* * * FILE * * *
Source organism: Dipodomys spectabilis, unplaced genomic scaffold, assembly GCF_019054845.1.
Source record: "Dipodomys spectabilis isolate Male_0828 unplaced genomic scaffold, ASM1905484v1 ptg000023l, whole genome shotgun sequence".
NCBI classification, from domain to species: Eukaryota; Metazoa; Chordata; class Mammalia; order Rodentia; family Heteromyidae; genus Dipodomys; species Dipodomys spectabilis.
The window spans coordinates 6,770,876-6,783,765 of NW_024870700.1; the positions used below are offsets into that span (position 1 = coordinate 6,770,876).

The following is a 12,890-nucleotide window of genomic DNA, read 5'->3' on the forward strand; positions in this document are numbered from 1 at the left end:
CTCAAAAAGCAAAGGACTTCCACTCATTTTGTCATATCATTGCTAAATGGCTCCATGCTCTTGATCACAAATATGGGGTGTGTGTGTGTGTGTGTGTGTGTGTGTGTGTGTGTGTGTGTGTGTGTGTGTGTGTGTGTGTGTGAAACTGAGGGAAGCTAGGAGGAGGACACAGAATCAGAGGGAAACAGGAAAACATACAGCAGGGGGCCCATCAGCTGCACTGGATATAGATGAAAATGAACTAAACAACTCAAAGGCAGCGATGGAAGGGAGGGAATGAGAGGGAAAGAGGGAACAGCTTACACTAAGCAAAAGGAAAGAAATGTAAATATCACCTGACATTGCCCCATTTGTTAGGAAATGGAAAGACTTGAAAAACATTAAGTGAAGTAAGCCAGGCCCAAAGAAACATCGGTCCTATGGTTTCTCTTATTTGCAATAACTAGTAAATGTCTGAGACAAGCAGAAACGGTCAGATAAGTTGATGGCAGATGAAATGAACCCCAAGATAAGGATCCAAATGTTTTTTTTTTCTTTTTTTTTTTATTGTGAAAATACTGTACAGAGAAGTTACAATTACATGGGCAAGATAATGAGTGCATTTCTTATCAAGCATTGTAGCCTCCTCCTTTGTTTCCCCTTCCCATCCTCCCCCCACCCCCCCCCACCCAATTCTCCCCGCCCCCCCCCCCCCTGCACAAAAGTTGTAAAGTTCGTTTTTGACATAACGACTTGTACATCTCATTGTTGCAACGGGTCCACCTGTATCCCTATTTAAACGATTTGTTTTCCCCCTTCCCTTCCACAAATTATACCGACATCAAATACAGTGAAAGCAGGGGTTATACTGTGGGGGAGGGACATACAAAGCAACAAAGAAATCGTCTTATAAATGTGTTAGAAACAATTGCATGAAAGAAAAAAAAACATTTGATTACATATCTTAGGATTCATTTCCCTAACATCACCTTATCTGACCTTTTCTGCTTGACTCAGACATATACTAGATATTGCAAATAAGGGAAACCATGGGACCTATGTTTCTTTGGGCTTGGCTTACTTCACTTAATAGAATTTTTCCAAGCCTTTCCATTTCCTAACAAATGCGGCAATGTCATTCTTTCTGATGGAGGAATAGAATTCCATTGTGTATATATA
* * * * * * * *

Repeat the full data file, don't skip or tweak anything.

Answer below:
Source organism: Dipodomys spectabilis, unplaced genomic scaffold, assembly GCF_019054845.1.
Source record: "Dipodomys spectabilis isolate Male_0828 unplaced genomic scaffold, ASM1905484v1 ptg000023l, whole genome shotgun sequence".
NCBI classification, from domain to species: Eukaryota; Metazoa; Chordata; class Mammalia; order Rodentia; family Heteromyidae; genus Dipodomys; species Dipodomys spectabilis.
The window spans coordinates 6,770,876-6,783,765 of NW_024870700.1; the positions used below are offsets into that span (position 1 = coordinate 6,770,876).

The following is a 12,890-nucleotide window of genomic DNA, read 5'->3' on the forward strand; positions in this document are numbered from 1 at the left end:
CTCAAAAAGCAAAGGACTTCCACTCATTTTGTCATATCATTGCTAAATGGCTCCATGCTCTTGATCACAAATATGGGGTGTGTGTGTGTGTGTGTGTGTGTGTGTGTGTGTGTGTGTGTGTGTGTGTGTGTGTGTGTGTGTGAAACTGAGGGAAGCTAGGAGGAGGACACAGAATCAGAGGGAAACAGGAAAACATACAGCAGGGGGCCCATCAGCTGCACTGGATATAGATGAAAATGAACTAAACAACTCAAAGGCAGCGATGGAAGGGAGGGAATGAGAGGGAAAGAGGGAACAGCTTACACTAAGCAAAAGGAAAGAAATGTAAATATCACCTGACATTGCCCCATTTGTTAGGAAATGGAAAGACTTGAAAAACATTAAGTGAAGTAAGCCAGGCCCAAAGAAACATCGGTCCTATGGTTTCTCTTATTTGCAATAACTAGTAAATGTCTGAGACAAGCAGAAACGGTCAGATAAGTTGATGGCAGATGAAATGAACCCCAAGATAAGGATCCAAATGTTTTTTTTTTCTTTTTTTTTTTATTGTGAAAATACTGTACAGAGAAGTTACAATTACATGGGCAAGATAATGAGTGCATTTCTTATCAAGCATTGTAGCCTCCTCCTTTGTTTCCCCTTCCCATCCTCCCCCCACCCCCCCCCACCCAATTCTCCCCGCCCCCCCCCCCCCTGCACAAAAGTTGTAAAGTTCGTTTTTGACATAACGACTTGTACATCTCATTGTTGCAACGGGTCCACCTGTATCCCTATTTAAACGATTTGTTTTCCCCCTTCCCTTCCACAAATTATACCGACATCAAATACAGTGAAAGCAGGGGTTATACTGTGGGGGAGGGACATACAAAGCAACAAAGAAATCGTCTTATAAATGTGTTAGAAACAATTGCATGAAAGAAAAAAAAACATTTGATTACATATCTTAGGATTCATTTCCCTAACATCACCTTATCTGACCTTTTCTGCTTGACTCAGACATATACTAGATATTGCAAATAAGGGAAACCATGGGACCTATGTTTCTTTGGGCTTGGCTTACTTCACTTAATAGAATTTTTCCAAGCCTTTCCATTTCCTAACAAATGCGGCAATGTCATTCTTTCTGATGGAGGAATAGAATTCCATTGTGTATATATA